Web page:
‘The investment we have made is working’ – ECB report a record number of people participating in cricket
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The news represents a much improved picture from the corresponding accounts for 2020/21, when the impact of the pandemic affected attendance, hurt the recreational game and contributed to losses of £16m.
Overall turnover at the ECB was up £96m to a total of £303m and, although the return of full crowds in the county and international arena brought increased costs, there was enough surplus to replenish the governing body’s dwindling cash reserves.
From a high point of £70million in 2016, they had thinned to just £2.2m 12 months ago but now stand a healthier mark of £22.9m.
Funding to the tune of £25m over the next five years has also been committed to promoting equity, diversity and inclusion following the all-game action plan agreed last November at the height of cricket’s racism crisis.
Just as importantly by the organisation’s own metrics was the wider community involvement in cricket.
The headline figure of 14m people accounts for those who played, attended or followed cricket over the year and represents an increase of three million compared to 2019, when England’s men won the World Cup at Lord’s and created a new wave of interest in the sport.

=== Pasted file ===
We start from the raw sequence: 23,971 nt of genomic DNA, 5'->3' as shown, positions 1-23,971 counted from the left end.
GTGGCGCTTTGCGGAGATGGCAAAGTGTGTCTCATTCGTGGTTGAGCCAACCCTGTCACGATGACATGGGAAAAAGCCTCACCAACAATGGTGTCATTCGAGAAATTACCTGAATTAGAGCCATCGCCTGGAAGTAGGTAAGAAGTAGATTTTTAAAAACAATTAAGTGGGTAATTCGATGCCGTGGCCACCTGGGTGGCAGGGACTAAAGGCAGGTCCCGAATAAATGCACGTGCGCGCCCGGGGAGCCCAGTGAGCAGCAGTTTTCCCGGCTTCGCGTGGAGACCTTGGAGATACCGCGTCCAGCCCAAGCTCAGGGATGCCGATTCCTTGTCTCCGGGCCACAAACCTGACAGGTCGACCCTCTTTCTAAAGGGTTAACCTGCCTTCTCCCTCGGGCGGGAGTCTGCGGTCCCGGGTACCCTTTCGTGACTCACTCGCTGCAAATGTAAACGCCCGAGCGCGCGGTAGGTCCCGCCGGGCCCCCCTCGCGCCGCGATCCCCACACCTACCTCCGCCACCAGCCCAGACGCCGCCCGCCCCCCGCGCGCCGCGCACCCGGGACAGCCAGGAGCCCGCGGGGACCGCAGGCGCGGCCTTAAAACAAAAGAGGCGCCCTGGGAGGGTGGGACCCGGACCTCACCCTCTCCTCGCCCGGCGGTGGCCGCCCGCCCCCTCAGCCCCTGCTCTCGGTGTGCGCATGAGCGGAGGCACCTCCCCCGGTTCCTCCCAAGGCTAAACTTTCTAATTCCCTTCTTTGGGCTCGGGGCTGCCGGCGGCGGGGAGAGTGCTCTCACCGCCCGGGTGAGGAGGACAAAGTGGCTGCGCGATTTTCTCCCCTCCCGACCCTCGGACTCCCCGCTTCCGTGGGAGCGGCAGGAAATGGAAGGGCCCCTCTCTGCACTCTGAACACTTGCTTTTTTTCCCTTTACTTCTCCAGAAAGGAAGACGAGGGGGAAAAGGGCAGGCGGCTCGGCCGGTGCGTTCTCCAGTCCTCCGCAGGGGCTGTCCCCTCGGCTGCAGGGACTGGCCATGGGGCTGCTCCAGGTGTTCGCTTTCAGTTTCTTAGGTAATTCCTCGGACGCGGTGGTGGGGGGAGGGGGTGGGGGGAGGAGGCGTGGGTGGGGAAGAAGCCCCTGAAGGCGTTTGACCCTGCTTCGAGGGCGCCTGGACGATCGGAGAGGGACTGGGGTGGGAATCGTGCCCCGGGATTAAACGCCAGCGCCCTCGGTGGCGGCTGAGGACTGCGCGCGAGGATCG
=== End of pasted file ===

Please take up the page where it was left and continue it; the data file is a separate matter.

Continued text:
The annual report states that 1.4m children played cricket during the period, including the highest ever proportion of girls (34 per cent) and 105,000 in the club-affiliated All Stars and Dynamos programs.
Outgoing chief executive Tom Harrison, who announced his imminent departure on Tuesday and leaves behind a polarised legacy, claimed the new figures as definitive evidence of progress.
‘When we launched ‘Inspiring Generations’ two and a half years ago, our ambition was to make cricket a game for everyone. It is an ambitious plan to make our game mean more to more people, and the whole game is working in partnership to deliver it,’ he said.
‘With a record 14m playing, attending or following our game, it shows the investment we have been able to make in cricket is working.
‘It is also testament to the hard work of so many people in getting through the pandemic that we have been able to bounce back so strongly as a sport.
‘The last 12 months have underlined the importance of what we are trying to achieve, and also demonstrated how much further we need to go to deliver change more quickly.
‘Meaningful and systemic change takes time, but we are already making progress on that difficult journey. This report shines a light on some of the work that is already making a difference.’